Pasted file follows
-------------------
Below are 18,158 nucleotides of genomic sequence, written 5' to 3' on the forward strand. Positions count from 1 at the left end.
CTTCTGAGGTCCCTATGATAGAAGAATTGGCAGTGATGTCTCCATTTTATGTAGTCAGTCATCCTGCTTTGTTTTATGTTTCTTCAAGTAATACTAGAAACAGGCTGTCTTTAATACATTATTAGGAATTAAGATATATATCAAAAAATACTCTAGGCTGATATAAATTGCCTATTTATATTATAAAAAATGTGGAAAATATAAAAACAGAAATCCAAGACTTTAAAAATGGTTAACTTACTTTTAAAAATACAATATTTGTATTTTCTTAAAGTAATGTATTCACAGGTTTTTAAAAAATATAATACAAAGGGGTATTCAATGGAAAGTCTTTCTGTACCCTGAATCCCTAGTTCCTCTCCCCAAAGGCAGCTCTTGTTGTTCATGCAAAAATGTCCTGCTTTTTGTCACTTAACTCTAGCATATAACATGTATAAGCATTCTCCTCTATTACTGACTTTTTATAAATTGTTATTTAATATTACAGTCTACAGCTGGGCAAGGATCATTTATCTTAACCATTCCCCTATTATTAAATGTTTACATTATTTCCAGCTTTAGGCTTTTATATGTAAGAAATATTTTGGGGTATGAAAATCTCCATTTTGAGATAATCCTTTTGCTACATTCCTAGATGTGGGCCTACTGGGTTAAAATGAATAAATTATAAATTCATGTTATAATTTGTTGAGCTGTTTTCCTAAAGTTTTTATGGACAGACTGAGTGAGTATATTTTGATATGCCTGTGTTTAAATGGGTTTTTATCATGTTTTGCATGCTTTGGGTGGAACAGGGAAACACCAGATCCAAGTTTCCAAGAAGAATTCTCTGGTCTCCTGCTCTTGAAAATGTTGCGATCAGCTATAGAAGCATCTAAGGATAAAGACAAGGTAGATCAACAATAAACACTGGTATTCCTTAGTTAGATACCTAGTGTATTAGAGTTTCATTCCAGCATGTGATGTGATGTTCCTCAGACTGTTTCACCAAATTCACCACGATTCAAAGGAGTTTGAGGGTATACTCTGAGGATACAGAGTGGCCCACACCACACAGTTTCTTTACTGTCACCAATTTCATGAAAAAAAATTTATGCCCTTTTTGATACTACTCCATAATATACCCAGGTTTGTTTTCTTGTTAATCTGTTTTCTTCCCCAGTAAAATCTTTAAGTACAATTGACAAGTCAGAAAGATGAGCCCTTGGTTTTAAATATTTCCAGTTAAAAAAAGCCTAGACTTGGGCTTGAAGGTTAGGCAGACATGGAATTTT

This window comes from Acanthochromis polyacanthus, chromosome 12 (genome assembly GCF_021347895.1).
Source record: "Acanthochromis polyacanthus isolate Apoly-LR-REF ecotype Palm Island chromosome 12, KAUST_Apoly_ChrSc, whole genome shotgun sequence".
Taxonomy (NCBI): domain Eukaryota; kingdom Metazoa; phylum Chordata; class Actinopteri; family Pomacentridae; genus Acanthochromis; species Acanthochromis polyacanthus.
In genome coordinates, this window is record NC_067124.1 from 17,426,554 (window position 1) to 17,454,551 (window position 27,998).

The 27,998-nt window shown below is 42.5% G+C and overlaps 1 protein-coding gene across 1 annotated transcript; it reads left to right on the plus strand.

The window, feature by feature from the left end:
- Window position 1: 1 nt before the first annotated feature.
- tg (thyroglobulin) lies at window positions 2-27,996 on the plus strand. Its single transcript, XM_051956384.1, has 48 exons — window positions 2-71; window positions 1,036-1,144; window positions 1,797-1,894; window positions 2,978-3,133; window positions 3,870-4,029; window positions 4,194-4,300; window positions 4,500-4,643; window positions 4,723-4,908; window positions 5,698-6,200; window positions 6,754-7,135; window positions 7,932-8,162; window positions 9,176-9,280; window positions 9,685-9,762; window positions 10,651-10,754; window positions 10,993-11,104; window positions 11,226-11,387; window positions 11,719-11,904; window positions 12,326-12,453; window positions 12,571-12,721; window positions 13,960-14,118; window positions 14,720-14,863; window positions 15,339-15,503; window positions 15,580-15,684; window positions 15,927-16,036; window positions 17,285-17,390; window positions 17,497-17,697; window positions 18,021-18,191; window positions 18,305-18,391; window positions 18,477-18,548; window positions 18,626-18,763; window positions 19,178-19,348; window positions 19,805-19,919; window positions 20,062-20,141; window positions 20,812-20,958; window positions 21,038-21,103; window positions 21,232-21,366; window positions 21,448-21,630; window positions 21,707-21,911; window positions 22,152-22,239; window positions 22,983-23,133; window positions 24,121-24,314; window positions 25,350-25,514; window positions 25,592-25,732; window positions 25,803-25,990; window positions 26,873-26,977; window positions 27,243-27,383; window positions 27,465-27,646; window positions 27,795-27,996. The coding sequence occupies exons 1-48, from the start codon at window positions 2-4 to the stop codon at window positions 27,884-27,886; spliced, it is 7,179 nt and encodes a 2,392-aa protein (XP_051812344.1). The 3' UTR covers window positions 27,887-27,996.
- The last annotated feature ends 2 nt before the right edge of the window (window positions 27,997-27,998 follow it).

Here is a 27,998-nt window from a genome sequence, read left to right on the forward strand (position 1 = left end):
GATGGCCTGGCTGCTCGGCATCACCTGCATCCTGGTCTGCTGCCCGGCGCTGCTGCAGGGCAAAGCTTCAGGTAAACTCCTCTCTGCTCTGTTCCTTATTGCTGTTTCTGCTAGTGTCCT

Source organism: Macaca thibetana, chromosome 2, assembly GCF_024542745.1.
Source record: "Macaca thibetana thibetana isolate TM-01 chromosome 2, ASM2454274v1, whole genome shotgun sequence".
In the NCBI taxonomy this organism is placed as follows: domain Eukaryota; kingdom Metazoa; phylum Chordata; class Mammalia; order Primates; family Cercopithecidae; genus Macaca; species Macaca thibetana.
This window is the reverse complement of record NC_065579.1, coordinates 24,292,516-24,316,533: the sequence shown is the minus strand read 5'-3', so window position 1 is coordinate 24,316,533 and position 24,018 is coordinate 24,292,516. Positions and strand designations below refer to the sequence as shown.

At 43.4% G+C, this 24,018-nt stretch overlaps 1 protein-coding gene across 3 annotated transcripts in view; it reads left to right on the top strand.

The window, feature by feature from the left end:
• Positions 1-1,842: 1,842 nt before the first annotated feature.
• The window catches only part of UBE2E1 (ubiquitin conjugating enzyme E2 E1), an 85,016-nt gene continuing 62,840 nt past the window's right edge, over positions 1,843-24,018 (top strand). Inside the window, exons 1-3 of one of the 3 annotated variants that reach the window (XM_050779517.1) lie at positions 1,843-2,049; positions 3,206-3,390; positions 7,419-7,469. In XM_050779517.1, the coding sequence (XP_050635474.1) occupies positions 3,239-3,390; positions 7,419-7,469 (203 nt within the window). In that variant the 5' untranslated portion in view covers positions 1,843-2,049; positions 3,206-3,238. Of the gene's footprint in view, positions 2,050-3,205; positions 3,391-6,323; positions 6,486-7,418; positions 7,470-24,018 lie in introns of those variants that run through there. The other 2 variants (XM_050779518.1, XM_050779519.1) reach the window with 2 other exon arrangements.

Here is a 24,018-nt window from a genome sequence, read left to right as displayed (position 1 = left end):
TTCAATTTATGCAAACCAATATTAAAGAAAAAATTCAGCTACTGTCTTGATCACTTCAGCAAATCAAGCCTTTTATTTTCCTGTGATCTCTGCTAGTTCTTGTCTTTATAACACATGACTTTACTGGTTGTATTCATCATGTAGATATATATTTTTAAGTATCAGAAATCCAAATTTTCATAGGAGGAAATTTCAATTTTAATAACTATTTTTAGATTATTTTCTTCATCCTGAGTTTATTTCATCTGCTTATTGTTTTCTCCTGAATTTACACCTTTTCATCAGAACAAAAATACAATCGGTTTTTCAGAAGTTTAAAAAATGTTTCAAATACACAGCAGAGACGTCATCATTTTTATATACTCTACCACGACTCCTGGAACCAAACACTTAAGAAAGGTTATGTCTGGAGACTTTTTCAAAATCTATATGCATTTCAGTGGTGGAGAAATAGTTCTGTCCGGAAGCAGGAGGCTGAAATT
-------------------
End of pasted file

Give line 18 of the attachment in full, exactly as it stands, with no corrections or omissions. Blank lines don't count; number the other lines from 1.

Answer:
At 43.4% G+C, this 24,018-nt stretch overlaps 1 protein-coding gene across 3 annotated transcripts in view; it reads left to right on the top strand.